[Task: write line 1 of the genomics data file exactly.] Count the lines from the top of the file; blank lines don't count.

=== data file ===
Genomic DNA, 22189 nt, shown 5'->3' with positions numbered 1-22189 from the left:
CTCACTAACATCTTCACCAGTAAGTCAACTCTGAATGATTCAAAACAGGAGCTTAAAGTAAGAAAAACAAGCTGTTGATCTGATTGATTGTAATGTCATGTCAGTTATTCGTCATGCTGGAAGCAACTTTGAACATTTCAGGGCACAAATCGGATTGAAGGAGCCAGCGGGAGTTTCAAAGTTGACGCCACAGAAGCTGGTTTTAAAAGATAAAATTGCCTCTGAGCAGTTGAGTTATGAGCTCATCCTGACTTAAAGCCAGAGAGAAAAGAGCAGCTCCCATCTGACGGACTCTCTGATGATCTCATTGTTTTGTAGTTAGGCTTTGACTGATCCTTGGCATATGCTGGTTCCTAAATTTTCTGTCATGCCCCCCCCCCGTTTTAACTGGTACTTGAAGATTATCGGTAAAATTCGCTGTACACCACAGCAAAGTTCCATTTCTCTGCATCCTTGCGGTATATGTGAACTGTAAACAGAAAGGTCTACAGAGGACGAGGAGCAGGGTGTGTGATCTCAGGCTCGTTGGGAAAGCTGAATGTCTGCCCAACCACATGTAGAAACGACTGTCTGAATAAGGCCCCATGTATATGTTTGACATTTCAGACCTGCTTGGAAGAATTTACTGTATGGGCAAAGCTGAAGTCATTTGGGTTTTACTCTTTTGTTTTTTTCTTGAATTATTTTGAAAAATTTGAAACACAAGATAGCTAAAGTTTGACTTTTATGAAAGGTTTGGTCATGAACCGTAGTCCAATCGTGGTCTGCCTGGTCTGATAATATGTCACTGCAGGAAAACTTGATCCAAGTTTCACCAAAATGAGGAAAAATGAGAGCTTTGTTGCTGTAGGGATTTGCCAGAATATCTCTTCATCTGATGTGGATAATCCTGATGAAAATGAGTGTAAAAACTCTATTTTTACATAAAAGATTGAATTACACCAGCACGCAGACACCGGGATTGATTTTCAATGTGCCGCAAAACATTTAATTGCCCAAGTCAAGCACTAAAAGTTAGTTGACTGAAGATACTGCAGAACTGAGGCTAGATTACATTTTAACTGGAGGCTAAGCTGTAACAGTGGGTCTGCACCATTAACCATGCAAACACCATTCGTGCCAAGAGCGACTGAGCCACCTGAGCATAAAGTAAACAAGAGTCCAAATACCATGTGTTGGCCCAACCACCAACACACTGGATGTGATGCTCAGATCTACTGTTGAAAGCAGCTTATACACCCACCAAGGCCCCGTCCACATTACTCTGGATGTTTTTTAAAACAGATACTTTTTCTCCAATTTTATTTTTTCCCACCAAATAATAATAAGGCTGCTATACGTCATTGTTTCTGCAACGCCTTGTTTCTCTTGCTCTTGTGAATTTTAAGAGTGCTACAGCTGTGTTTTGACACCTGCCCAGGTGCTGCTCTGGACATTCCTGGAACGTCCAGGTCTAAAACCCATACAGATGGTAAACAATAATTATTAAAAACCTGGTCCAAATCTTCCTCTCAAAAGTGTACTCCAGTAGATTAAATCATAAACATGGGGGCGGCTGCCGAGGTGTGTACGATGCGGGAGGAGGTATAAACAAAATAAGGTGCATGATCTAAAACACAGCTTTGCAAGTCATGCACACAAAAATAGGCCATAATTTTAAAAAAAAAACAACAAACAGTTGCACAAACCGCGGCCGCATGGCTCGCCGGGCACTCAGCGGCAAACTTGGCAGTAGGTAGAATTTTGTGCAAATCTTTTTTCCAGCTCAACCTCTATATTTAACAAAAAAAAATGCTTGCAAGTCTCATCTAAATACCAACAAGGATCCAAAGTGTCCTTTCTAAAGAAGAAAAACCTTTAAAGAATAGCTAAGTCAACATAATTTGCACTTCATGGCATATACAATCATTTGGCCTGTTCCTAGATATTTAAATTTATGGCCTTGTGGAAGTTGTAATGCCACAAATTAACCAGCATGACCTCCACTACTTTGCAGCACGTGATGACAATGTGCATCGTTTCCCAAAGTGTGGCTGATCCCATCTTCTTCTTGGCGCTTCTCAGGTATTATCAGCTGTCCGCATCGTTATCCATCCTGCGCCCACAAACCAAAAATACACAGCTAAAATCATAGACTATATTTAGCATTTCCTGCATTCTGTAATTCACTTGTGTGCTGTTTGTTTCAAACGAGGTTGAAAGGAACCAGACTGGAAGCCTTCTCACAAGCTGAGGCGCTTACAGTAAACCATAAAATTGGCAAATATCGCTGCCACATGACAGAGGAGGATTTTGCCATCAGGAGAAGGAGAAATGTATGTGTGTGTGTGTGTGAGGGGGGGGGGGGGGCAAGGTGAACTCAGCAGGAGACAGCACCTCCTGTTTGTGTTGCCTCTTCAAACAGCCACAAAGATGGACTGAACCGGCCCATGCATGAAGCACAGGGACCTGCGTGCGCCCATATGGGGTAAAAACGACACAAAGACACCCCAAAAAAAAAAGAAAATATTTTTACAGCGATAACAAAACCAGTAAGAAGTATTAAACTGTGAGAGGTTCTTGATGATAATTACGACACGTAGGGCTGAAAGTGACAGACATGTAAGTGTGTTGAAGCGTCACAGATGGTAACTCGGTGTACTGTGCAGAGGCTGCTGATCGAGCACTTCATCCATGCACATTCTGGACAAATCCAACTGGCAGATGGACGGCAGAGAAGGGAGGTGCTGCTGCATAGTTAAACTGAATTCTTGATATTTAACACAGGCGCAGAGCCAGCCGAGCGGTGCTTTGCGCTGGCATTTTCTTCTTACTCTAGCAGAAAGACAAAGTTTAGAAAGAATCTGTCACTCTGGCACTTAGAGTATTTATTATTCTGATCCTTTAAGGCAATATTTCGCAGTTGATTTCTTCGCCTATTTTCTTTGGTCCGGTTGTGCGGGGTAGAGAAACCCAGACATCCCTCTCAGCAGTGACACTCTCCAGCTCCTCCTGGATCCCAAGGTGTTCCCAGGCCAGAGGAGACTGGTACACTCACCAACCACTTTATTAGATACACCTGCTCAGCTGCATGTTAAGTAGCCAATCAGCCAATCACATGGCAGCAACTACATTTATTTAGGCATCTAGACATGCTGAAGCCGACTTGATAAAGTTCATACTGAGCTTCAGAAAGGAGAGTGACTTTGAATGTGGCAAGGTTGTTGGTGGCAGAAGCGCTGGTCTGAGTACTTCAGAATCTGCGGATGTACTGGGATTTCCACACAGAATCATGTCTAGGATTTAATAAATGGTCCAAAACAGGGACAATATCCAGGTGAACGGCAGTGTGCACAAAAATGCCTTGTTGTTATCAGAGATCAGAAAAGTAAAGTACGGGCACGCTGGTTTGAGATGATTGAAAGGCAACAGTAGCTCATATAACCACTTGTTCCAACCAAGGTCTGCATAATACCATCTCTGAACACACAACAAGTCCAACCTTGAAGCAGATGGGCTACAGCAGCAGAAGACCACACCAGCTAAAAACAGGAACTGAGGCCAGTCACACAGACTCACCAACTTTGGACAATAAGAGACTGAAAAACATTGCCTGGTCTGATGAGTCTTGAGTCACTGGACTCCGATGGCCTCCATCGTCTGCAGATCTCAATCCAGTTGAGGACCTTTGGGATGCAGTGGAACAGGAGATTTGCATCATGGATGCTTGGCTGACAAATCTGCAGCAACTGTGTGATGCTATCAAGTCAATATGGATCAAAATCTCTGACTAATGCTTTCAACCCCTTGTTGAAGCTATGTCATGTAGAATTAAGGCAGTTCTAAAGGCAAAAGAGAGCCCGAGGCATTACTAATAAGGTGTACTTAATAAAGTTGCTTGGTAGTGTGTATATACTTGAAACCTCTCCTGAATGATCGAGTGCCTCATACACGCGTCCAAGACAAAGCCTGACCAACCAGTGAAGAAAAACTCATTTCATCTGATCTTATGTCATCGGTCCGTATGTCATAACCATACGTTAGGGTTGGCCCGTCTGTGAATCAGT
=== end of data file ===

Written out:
Genomic DNA, 22189 nt, shown 5'->3' with positions numbered 1-22189 from the left: